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Weblog for former staff of the Ministry of Pacific Island Affairs in New Zealand

Pacific Focus by National

Time for greater focus on the Pacific

by Hon Murray McCully, Foreign Affairs

20 February 2009

Speech to the Pacific Pioneer Traders Evening,

New Zealand-Pacific Business Council,

Auckland Botanical Gardens,

9.15pm, 20 February

Warm Pacific greetings to you all.

It is a real pleasure to speak at the Pacific Pioneer Traders’ Evening, which fittingly commemorates “traders that went before us”.

Three months ago the public of New Zealand elected a new government.

While my colleagues and I in the National Party had signed up to a bipartisan architecture for this country’s foreign policy, we had signalled that there would be differences of degree and of emphasis.

Some of those differences – differences that were signalled very clearly before the election – have implications for our role in the region that is the focus of your organisation: the Pacific.

The most important shift that we signalled was that the Pacific would assume of larger significance in our thinking; that it would attract more of our energy, and a greater share of the total aid budget.

Some of you will have noticed that unlike most of my immediate predecessors, I have retained direct responsibility for New Zealand’s Official Development Assistance budget and for NZAID, rather than delegating that role to an associate minister.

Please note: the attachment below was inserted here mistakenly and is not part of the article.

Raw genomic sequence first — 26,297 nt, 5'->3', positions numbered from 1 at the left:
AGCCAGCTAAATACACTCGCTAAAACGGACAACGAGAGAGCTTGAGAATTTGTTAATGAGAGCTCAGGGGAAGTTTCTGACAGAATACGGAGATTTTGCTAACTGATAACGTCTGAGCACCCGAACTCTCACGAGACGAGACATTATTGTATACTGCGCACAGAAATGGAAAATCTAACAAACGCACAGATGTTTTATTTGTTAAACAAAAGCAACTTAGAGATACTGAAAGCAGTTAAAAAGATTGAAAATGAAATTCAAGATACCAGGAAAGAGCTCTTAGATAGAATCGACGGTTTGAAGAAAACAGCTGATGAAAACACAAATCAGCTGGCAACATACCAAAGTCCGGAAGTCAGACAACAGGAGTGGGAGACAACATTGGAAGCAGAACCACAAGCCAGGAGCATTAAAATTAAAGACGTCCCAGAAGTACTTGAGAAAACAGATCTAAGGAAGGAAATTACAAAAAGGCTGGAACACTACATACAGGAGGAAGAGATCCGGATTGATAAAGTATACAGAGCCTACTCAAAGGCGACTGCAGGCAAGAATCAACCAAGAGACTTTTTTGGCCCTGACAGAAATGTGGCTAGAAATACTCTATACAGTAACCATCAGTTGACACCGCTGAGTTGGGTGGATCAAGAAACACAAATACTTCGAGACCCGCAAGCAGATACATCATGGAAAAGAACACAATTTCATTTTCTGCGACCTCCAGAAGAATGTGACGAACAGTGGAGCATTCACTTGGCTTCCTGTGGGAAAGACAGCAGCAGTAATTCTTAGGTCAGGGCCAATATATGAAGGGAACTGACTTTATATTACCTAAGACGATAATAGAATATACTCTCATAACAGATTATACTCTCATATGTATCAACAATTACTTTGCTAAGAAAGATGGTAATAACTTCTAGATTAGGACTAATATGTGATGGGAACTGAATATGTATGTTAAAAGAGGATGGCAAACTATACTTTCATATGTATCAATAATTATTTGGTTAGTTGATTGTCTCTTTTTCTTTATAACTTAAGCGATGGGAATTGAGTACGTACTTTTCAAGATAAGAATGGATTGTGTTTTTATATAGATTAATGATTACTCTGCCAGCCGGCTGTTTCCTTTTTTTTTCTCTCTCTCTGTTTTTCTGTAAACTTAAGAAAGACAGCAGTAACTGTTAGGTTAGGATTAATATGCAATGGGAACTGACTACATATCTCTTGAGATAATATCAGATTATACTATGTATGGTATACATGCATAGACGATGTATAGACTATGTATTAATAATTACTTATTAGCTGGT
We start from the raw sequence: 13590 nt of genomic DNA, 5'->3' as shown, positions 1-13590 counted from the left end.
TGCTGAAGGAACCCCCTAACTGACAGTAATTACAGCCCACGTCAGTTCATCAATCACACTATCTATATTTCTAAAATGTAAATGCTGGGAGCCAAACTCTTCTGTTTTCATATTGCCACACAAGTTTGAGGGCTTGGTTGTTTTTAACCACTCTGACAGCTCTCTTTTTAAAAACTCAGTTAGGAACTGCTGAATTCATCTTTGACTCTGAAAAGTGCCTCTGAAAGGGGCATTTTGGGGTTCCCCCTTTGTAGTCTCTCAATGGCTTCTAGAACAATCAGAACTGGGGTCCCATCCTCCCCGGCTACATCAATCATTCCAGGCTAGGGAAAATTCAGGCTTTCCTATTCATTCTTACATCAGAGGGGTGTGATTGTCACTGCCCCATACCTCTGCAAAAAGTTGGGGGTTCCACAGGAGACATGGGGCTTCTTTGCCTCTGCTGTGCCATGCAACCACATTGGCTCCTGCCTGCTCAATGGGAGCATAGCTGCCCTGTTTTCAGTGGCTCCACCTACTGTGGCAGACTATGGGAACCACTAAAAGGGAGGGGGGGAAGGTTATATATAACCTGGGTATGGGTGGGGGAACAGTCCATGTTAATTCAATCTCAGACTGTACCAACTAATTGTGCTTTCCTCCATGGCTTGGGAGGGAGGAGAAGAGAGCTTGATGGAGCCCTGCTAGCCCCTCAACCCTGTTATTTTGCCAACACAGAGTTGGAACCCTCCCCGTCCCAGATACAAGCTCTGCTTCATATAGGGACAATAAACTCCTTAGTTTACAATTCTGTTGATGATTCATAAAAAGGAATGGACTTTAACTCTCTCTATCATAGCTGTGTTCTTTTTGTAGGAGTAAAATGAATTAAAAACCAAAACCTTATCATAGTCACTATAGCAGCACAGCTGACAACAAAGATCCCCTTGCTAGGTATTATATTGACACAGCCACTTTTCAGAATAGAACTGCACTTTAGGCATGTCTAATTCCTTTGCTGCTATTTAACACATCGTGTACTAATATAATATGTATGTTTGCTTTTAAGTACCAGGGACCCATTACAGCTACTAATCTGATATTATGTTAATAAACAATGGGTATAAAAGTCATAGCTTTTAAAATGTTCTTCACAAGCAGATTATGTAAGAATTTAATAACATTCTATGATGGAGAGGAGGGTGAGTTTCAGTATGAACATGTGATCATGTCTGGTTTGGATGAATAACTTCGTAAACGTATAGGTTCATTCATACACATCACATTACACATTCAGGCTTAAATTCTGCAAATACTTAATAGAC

That was a deliberate decision that reflects both the importance that this government attaches to our role in this region, and our determination to lift the outcomes we achieve.

Another shift we clearly signalled was a move away from the old mantra of poverty alleviation in favour of a clear focus on sustainable economic development.

To borrow the jargon, we want to deliver a hand up, not a hand out.

We have a clear sense that in a region that is as resource rich as the Pacific, we must be able to create sustainable economic activity much more successfully than has been the case to date.

That means we need to be hard-headed in our focus on those initiatives that will contribute to sustainable economic growth.

A good example is the provision of air services and shipping services – the arteries for tourism and trade.

Recently the Samoan and Tongan governments requested support from the New Zealand government in retaining the Los Angeles link that is so vital to tourism traffic from the United States and Europe.